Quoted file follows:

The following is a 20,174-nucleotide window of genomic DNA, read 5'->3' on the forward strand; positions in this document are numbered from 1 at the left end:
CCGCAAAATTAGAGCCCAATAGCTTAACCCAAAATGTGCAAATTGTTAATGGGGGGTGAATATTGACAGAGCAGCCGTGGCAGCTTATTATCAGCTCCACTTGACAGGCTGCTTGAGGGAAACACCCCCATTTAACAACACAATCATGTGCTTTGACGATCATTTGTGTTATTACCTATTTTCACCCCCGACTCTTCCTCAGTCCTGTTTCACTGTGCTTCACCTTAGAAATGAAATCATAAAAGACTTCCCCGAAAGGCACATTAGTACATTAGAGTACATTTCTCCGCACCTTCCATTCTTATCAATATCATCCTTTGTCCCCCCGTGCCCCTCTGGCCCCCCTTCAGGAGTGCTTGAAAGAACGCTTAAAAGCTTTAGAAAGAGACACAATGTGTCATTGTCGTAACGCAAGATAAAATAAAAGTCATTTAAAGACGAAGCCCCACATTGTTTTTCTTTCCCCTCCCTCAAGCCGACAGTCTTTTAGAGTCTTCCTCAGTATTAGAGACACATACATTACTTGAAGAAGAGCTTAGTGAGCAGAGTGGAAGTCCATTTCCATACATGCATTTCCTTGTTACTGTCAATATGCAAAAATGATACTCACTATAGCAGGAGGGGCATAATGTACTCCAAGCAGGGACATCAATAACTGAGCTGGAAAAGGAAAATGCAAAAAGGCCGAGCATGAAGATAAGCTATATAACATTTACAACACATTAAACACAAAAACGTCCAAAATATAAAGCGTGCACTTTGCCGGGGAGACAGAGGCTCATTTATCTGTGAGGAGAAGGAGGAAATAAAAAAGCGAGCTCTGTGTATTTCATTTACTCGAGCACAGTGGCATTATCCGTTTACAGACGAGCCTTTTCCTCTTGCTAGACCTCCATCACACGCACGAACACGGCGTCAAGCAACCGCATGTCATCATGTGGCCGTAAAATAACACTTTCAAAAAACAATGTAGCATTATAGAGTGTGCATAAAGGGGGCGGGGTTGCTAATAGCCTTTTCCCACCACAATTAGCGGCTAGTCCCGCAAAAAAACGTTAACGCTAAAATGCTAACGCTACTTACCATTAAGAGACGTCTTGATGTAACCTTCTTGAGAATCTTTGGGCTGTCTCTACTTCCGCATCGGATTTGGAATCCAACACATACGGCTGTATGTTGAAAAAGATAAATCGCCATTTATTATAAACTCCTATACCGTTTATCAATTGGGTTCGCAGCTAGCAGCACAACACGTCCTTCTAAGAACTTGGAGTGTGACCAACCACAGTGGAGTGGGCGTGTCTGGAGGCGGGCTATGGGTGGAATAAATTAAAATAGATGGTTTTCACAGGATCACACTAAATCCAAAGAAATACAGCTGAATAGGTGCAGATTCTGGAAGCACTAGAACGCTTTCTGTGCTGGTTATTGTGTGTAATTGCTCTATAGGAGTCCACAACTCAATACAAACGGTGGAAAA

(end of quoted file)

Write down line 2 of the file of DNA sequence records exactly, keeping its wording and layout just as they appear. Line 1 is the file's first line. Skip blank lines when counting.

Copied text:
CCGCAAAATTAGAGCCCAATAGCTTAACCCAAAATGTGCAAATTGTTAATGGGGGGTGAATATTGACAGAGCAGCCGTGGCAGCTTATTATCAGCTCCACTTGACAGGCTGCTTGAGGGAAACACCCCCATTTAACAACACAATCATGTGCTTTGACGATCATTTGTGTTATTACCTATTTTCACCCCCGACTCTTCCTCAGTCCTGTTTCACTGTGCTTCACCTTAGAAATGAAATCATAAAAGACTTCCCCGAAAGGCACATTAGTACATTAGAGTACATTTCTCCGCACCTTCCATTCTTATCAATATCATCCTTTGTCCCCCCGTGCCCCTCTGGCCCCCCTTCAGGAGTGCTTGAAAGAACGCTTAAAAGCTTTAGAAAGAGACACAATGTGTCATTGTCGTAACGCAAGATAAAATAAAAGTCATTTAAAGACGAAGCCCCACATTGTTTTTCTTTCCCCTCCCTCAAGCCGACAGTCTTTTAGAGTCTTCCTCAGTATTAGAGACACATACATTACTTGAAGAAGAGCTTAGTGAGCAGAGTGGAAGTCCATTTCCATACATGCATTTCCTTGTTACTGTCAATATGCAAAAATGATACTCACTATAGCAGGAGGGGCATAATGTACTCCAAGCAGGGACATCAATAACTGAGCTGGAAAAGGAAAATGCAAAAAGGCCGAGCATGAAGATAAGCTATATAACATTTACAACACATTAAACACAAAAACGTCCAAAATATAAAGCGTGCACTTTGCCGGGGAGACAGAGGCTCATTTATCTGTGAGGAGAAGGAGGAAATAAAAAAGCGAGCTCTGTGTATTTCATTTACTCGAGCACAGTGGCATTATCCGTTTACAGACGAGCCTTTTCCTCTTGCTAGACCTCCATCACACGCACGAACACGGCGTCAAGCAACCGCATGTCATCATGTGGCCGTAAAATAACACTTTCAAAAAACAATGTAGCATTATAGAGTGTGCATAAAGGGGGCGGGGTTGCTAATAGCCTTTTCCCACCACAATTAGCGGCTAGTCCCGCAAAAAAACGTTAACGCTAAAATGCTAACGCTACTTACCATTAAGAGACGTCTTGATGTAACCTTCTTGAGAATCTTTGGGCTGTCTCTACTTCCGCATCGGATTTGGAATCCAACACATACGGCTGTATGTTGAAAAAGATAAATCGCCATTTATTATAAACTCCTATACCGTTTATCAATTGGGTTCGCAGCTAGCAGCACAACACGTCCTTCTAAGAACTTGGAGTGTGACCAACCACAGTGGAGTGGGCGTGTCTGGAGGCGGGCTATGGGTGGAATAAATTAAAATAGATGGTTTTCACAGGATCACACTAAATCCAAAGAAATACAGCTGAATAGGTGCAGATTCTGGAAGCACTAGAACGCTTTCTGTGCTGGTTATTGTGTGTAATTGCTCTATAGGAGTCCACAACTCAATACAAACGGTGGAAAA